Paintwork is, on the whole, pretty good. The chest tampo is neat and there are some cool pick-out details in the sculpt that are accentuated pretty well by the paint app. It's not particularly stunning (and I think the visor would have benefited from a more chromed effect) but overall it's fine for what it is.
Cobra HISS Tank
So what of the Cobra HISS Tank? How does it shape up?
Sculpt & Design
The new Cobra HISS Tank's design is a decent enough homage to the earlier design (or if you wanted to be unfair about it, it's Hasbro re-using a few old parts) whilst adding some new - and actually quite cool - twists.
At least, that's the idea. In reality, whilst there's a lot of cool stuff here to enjoy, it also feels a little gimped. And as I don't want you to leave this Review on a negative note, we're going to actually start with a list of what's wrong with it before moving onto the good stuff.
For starters, some of the plastic has a ''cheap'' feel to it. The vehicle feels very light (especially compared to the earlier HISS Tanks) and the silver components look as if they're cast from a very low-grade of plastic, with the nose-mounted turret being particularly ''marbled'' and almost ''squishy'' feeling to it. Thankfully this cheapness is limited to just these silver/grey parts, though, although it does mean that some of the more visible/''highlighted'' areas of the vehicle suffer from a slightly ''fuzzy'' look, with some of the detail and sculpt work being a little softer around the edges than it really should be.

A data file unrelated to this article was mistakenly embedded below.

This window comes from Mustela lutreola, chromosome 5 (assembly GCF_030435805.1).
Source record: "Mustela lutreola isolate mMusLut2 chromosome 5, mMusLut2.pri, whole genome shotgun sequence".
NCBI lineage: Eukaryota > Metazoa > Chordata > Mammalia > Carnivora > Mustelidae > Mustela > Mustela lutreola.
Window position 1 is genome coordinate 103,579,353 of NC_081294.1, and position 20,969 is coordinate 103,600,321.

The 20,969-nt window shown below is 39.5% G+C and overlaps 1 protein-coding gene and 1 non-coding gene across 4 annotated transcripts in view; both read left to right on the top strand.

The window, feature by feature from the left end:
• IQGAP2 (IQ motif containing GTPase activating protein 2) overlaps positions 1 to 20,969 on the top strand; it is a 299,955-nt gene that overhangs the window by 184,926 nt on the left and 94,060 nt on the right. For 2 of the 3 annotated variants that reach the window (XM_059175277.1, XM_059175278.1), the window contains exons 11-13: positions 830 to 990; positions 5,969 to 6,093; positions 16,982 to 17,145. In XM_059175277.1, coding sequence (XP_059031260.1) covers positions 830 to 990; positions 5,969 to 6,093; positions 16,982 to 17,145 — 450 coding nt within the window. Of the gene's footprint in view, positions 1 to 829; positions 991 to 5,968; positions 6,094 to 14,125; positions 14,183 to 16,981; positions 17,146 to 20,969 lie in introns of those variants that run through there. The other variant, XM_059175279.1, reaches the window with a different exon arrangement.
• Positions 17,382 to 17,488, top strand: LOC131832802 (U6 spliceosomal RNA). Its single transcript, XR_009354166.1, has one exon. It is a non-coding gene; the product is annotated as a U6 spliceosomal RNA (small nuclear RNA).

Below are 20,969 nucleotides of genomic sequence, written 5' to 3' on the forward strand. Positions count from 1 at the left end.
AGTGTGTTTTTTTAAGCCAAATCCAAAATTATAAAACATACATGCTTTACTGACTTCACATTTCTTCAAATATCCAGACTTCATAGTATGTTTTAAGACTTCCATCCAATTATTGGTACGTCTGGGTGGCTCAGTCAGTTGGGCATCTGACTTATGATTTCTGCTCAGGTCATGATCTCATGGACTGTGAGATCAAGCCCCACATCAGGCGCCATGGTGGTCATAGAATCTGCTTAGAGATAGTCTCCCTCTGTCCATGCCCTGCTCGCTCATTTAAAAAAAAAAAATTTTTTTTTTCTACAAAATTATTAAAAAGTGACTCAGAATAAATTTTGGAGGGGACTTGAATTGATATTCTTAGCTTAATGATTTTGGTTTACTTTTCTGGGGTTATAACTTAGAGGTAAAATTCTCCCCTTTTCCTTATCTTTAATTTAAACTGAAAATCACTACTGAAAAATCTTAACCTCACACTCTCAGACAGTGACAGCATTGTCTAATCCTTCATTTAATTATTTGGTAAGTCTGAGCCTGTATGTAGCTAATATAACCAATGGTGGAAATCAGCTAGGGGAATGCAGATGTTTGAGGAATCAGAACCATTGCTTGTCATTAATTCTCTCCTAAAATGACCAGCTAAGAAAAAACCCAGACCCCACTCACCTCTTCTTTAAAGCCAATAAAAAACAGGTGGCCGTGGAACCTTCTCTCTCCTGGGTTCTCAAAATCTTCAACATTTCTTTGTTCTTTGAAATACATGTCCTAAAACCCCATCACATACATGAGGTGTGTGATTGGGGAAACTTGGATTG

The other major change from the earlier HISS Tanks is that this version features solid tracks, with smaller wheels along the base to help it move (which presumably accounts for the lighter feel of this vehicle.) This isn't a new idea (we've seen it before in such vehicles as the Ice Dagger) but it does, again, contribute to the feeling that Hasbro was trying to cut a few corners.
Perhaps the biggest change - and in all honesty, this is not something I miss - is that the new HISS Tank no longer features the ''rearing up'' spring-loaded action of the earlier versions, replacing it instead with a ''tilt-forward'' gimmick that allows the nose to point to the ground. I'm really not sure what it brings to the party but it's there.
For all that though, there are some pretty neat features here. I like that the canopy is now transparent (a feature that will, I'm sure, divide fans), as it's cool to be able to see the driver within. The tank has also been given something of an upgrade in the firepower department, with the addition of two chain-guns on either side, which can also be repositioned to the rear (should you so desire), thanks to the use of a standard port-and-peg system. And although these cannons don't spin as you'd expect them to, they still look pretty mean.